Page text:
Barefoot running blog by Joe Rooney
They call him Barefoot Ted, an American hero who has run marathons all over the states on all kinds of terrain in his bare feet. Ted says the first time he ran without shoes it was like his feet were “fish jumping back into the water after being held captive”. I read about him in “Born To Run” a book that anyone who hangs around running clubs will hear about sometime. The author tells of a hidden tribe in Mexico who run barefoot for ultra marathon distances over rough terrain, every man woman and child. It tells of the damage running shoes do to ankles and knees by increasing the uncertainty of when exactly the foot strikes the earth thus making the knee unprepared to brace for the impact. 
Ted may be the reason I’m sat here in the car by the Mornington dunes. I don’t want to get out. I sit for a while procrastinating, the car a cradle gently rocking in the breeze. In my running shorts and top I browse the internet, check Instagram, Twitter, Gmail. I listen to the end of a podcast; postponing the inevitable. Preparing, readying. I get out and feel the angry breeze on my legs, goose pimpled and complaining. I take my runners off and throw them in the back seat and step barefoot through the vast sand dunes . Protected from the wind I tip-toe fifty paces, then fifty on my heels and repeat three times til I get to the beach. On the strand exposed to the breeze I twist the creaks from my ankles and at-tempt to stretch my fused calcified hips with a pigeon pose. I don’t know why it’s called the pigeon pose. It’s more like an injured wren pose. One day a concerned lady approached me contorted like this and asked if was okay. She presumed I had fallen and was stuck there like an origami skeleton unable to get up. “I’m exercising, I’m fine. I meant to do this” 
Enough warming up, I start my run. Running barefoot I feel the slap of my feet against the million minuscule stones. The sureness of the stride. The textures beneath my sole. This is my foot striking off of the land. No uncertainty. No millimetres of rubber insole or Nike air bubbles masking the impact. Why do we need shoes when our feet are ready made?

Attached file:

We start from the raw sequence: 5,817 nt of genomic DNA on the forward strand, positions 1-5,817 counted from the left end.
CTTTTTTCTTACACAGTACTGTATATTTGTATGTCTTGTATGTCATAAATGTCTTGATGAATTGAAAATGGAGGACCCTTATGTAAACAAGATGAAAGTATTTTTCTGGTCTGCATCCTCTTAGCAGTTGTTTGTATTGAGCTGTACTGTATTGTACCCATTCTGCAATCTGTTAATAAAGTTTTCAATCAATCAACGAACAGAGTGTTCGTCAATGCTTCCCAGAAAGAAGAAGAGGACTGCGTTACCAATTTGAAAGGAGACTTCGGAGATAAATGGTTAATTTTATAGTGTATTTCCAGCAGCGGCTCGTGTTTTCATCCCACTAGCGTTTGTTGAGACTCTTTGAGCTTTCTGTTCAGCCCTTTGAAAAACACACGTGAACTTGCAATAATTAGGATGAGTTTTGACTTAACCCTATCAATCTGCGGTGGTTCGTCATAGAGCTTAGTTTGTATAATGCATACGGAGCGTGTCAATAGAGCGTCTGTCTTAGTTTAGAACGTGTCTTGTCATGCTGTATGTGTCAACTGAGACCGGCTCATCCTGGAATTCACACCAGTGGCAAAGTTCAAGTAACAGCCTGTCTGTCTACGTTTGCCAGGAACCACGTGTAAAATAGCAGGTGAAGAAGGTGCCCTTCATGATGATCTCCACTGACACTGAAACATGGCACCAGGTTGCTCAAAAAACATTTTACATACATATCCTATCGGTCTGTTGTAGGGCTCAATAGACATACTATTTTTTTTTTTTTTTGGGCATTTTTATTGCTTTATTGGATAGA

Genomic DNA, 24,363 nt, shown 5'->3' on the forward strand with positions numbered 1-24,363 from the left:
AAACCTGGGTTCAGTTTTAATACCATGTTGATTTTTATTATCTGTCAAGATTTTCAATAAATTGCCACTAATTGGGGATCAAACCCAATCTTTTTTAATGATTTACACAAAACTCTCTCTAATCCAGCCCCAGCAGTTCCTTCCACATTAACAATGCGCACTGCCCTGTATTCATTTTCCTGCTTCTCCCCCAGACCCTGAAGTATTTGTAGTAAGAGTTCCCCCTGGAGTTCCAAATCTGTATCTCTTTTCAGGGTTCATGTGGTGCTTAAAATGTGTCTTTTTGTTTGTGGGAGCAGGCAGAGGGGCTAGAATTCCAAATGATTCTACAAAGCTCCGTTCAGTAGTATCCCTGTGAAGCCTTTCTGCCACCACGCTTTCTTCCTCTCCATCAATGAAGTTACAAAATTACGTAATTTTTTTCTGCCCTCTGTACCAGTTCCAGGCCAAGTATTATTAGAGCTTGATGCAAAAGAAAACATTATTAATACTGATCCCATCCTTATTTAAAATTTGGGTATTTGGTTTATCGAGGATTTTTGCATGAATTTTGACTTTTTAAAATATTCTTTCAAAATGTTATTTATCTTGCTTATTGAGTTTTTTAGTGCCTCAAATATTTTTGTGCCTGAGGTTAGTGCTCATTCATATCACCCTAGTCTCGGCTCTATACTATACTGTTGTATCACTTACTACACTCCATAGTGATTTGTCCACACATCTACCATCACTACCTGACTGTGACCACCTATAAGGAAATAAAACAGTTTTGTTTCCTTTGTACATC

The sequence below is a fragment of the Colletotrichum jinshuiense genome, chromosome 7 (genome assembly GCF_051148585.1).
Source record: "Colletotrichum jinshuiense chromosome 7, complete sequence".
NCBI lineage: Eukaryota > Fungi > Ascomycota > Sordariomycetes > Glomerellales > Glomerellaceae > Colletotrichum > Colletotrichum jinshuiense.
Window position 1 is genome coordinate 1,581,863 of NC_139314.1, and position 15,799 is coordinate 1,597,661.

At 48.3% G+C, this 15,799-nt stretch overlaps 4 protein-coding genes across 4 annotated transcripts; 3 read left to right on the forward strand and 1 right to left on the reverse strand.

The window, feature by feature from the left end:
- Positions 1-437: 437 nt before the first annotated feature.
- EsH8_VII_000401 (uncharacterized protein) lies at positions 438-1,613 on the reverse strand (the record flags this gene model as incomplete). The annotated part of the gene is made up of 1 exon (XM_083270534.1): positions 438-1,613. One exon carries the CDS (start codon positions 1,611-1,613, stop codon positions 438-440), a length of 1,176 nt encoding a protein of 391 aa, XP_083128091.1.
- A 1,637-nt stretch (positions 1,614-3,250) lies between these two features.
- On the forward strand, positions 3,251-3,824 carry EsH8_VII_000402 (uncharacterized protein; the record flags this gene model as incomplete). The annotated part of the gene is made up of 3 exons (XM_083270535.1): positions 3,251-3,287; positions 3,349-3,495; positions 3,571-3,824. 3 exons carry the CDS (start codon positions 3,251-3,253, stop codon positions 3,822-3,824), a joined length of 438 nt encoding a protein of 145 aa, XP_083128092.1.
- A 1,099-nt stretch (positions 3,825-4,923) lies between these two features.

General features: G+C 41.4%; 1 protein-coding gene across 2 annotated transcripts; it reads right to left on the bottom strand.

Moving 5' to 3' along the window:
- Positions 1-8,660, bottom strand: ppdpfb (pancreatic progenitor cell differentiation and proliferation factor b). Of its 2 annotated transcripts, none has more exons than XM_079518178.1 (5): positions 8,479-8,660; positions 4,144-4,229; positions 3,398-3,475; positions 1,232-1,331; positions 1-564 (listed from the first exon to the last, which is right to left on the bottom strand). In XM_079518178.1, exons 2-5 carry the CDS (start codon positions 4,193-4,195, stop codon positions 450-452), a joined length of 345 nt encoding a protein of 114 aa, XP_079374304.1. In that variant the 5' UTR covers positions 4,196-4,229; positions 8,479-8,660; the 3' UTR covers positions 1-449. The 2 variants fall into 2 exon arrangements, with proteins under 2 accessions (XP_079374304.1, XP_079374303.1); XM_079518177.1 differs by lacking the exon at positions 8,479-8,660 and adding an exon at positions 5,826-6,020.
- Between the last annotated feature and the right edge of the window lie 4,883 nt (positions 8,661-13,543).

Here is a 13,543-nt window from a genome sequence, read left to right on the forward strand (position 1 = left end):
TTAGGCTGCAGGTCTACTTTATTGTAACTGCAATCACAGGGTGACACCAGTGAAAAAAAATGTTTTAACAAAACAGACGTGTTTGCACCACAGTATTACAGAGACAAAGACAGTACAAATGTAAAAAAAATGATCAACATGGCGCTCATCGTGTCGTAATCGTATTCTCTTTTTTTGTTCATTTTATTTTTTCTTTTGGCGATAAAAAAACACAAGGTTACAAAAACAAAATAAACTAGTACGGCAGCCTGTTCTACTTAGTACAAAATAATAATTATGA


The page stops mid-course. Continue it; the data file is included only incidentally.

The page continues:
I first walked barefoot in these dunes when I was suffering from plantar fasciitis; a tight-ness of the muscles in the legs and feet that causes severe pain in the soles of the feet. It made running impossible. I tried rolling my feet over rubber balls, empty bottles, cylinders with bumps on them, but nothing was making my feet better. I couldn’t run, The frustration of not running, not being able to run is known to every injured runner. Passing runners as I drive my car infuriated me. “Feck them, the lucky bastards!” “Feck my stupid feet”. 
For the first few strides I’m sure this running is easy, “just stretch out your legs and run”, but 30 seconds in my body protests, “more air, more air”. I have to open my mouth to in-hale, suck it in as another breathe rushes out. My breathing is arrhythmic and scattered. My strides are self conscious . “What is this?”, my body yells. “All day sitting and now this? Why? There’s nothing to run from. Nothing to chase.” 
A minute or two and the body recovers. Again the precocious confidence “ah this is easy! I’ve got this” . I must be one kilometre in to a five kilometre run and I feel great. My mind scatters to fleeting thoughts, chores to do, deadlines to meet, random tune fragments, lyr-ics from songs, scenes from films, no pattern, awkward strides. My Garmin vibrates. One mile done. Almost one third complete; not bad.